By CRAIG STEPHENS
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Artist Alex Guofeng Cao's innovative mosaic-styled art works are resonating on a global scale. Inspired by such masters as Irving Penn, Richard Avedon, Edward Weston, and Robert Mapplethorpe, Cao's career as an artist has seen him study and experiment with a variety of photographic methods and techniques.
Of late his photographic creativity has leaned towards large-scale monochromatic digital works, namely a series called "Legend." Explaining the cryptic imagery, Cao reveals, "I'm fascinated by icons and celebrity. I have worked with many from Lindsay Lohan to Tommy Lee Jones, they shared a common musicality that translates internationally."
The "Legend" series sees a melding of two contrasting artistic techniques. Images of pop culture icons, Pam Anderson, Marilyn Monroe, Lady Di, are reinvented and reinterpreted care of Cao's dexterous hand and creative vision.
Technically, Cao says that despite his fascination with the digital medium, monochrome tradition is something he still romanticizes, "The subtle gradations of tone between deep black and stark white are the generators for all the colors I need to create my world."
Thematically exploring iconic celebrity images and mass culture, via the precision of digital photography, "Legend," applies the intricacy of the traditional mosaic to the modern day concept of digital pixilation to reinterpret images of pop culture icons.
Using an innovative technique, larger images of pop icons are created by a constellation of tiny repetitive images each slightly different, though smaller, variations of the larger iconic image.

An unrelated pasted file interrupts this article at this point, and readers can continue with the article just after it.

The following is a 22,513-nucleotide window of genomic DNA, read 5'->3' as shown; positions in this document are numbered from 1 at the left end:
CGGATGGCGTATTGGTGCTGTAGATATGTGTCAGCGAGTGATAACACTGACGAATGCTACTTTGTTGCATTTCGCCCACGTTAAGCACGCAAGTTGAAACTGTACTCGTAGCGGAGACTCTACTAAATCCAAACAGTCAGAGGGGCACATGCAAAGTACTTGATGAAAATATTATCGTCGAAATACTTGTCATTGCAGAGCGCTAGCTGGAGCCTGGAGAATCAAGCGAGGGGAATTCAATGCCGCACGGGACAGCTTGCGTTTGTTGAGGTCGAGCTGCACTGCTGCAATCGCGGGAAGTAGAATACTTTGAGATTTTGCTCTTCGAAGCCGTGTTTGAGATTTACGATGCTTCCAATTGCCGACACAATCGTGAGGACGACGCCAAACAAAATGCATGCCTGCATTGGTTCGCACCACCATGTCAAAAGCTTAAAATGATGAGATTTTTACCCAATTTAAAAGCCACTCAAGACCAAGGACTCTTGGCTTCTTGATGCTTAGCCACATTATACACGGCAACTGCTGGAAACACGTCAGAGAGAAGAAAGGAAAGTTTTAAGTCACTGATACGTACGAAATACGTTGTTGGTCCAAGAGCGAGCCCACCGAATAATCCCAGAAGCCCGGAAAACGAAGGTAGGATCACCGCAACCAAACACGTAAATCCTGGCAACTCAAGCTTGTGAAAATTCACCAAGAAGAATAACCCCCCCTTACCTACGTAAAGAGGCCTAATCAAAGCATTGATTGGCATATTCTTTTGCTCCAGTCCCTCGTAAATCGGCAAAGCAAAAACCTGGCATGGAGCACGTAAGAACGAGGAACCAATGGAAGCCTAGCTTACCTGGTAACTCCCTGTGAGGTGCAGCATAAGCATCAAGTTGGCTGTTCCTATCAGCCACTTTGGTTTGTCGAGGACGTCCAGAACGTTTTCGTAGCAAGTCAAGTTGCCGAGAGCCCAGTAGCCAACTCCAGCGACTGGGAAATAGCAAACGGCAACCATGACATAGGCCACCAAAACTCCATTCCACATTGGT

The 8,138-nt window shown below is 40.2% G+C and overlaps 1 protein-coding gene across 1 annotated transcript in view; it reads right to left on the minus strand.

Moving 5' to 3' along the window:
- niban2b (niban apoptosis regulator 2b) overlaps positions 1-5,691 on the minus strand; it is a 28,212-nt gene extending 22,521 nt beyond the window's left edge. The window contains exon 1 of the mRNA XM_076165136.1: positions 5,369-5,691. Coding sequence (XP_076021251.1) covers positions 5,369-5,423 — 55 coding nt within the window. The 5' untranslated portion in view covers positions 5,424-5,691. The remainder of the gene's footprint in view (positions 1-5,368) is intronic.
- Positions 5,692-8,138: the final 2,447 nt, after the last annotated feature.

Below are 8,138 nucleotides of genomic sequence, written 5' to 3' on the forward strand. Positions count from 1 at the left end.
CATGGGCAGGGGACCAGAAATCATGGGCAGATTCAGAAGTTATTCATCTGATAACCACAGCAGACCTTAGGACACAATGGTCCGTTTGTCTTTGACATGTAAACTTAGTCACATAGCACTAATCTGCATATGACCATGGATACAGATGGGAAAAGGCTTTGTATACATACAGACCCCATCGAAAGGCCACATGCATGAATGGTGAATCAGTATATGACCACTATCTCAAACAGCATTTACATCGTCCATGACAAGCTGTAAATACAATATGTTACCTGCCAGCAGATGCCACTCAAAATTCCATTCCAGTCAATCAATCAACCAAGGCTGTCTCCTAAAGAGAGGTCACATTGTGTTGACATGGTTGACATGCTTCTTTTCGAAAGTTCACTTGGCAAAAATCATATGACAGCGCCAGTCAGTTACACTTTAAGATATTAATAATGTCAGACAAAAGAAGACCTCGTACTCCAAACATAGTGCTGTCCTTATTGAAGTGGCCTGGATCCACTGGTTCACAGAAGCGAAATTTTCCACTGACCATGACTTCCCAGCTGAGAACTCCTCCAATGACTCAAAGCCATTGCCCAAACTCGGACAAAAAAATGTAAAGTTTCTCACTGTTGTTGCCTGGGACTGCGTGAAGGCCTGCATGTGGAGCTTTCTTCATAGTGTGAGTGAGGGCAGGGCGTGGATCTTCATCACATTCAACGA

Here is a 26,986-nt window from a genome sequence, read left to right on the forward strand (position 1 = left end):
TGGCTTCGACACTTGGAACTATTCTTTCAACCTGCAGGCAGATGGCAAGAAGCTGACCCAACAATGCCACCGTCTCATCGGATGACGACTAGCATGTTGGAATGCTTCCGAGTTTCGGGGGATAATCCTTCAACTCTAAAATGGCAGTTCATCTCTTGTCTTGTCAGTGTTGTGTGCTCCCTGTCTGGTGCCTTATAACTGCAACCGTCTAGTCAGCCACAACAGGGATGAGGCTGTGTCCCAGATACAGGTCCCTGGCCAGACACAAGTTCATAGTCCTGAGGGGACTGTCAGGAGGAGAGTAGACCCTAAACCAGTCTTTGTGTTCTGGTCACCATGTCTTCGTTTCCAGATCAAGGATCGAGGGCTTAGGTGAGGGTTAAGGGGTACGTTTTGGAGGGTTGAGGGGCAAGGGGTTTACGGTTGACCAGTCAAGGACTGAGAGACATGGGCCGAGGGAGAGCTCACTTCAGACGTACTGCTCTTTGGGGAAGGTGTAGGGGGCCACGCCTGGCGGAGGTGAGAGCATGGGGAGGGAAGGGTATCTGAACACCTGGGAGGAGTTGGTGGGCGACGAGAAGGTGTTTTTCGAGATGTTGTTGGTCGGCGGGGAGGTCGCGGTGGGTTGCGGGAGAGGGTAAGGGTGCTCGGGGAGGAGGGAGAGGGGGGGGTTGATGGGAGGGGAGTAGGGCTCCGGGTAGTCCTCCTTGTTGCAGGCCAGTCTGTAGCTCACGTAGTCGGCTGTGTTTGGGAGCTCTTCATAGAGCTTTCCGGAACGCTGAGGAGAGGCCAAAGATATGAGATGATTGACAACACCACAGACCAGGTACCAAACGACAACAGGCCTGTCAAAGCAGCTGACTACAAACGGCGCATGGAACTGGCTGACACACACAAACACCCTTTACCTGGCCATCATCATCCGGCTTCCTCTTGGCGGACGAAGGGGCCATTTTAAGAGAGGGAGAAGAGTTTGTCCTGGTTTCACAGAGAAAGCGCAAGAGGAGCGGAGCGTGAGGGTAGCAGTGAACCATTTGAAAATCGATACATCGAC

Cao reveals that the method of creation is "that of composing a mosaic of memories into an impression of the present." He adds, "I am impressed and greatly influenced by the ideal forms and proportions of the iconic and statuesque sculptures of the ancient Egyptian, Greek and Roman eras."
Another great source of inspiration are impressions from his trip a decade ago of the mosaic floors and walls of Naples and Pompeii. "It's the combination of these two base strategies that allows my work to take shape."
Commenting on the work, Cao reveals, "The powerful oversized main images and the armies of tiny images that compose them are specifically paired to create a dialogue. The histories and backgrounds of each of the characters are pitted against each other."
An image of Marilyn Monroe is populated by countless diminutive images of the Mona Lisa. "These two women are, arguably, the most famous women in the world," Cao adds, "They share an unusual bond in that they are both, in some ways, fictional characters. The pairing also suggests another connection in that they are both fantasies. One is the fantasy of the 20th century and the other is the singular fantasy and imagination of Da Vinci."
As one looks closer and closer at the images, the process of encoding and layering of information of the times is evident. As time passes, so information gets deposited into the works. These images undergo evolution and changes as time passes, and they bear the marks of a collection of history, as well as the author's intent.
Testament to the series' appeal is the level of global recognition it has attained. The "Legend" series is now showing at a range of private galleries and art fairs, in North America, as well as Europe and Asia.
While exhibited at Art Basel Miami in 2009, the Miami Herald devoted a cover story to the series, as did other esteemed North American titles including the Los Angeles Daily News and Santa Monica Daily Express, who offered endless praise for the work with assorted superlatives such as "enticing" and "innovative."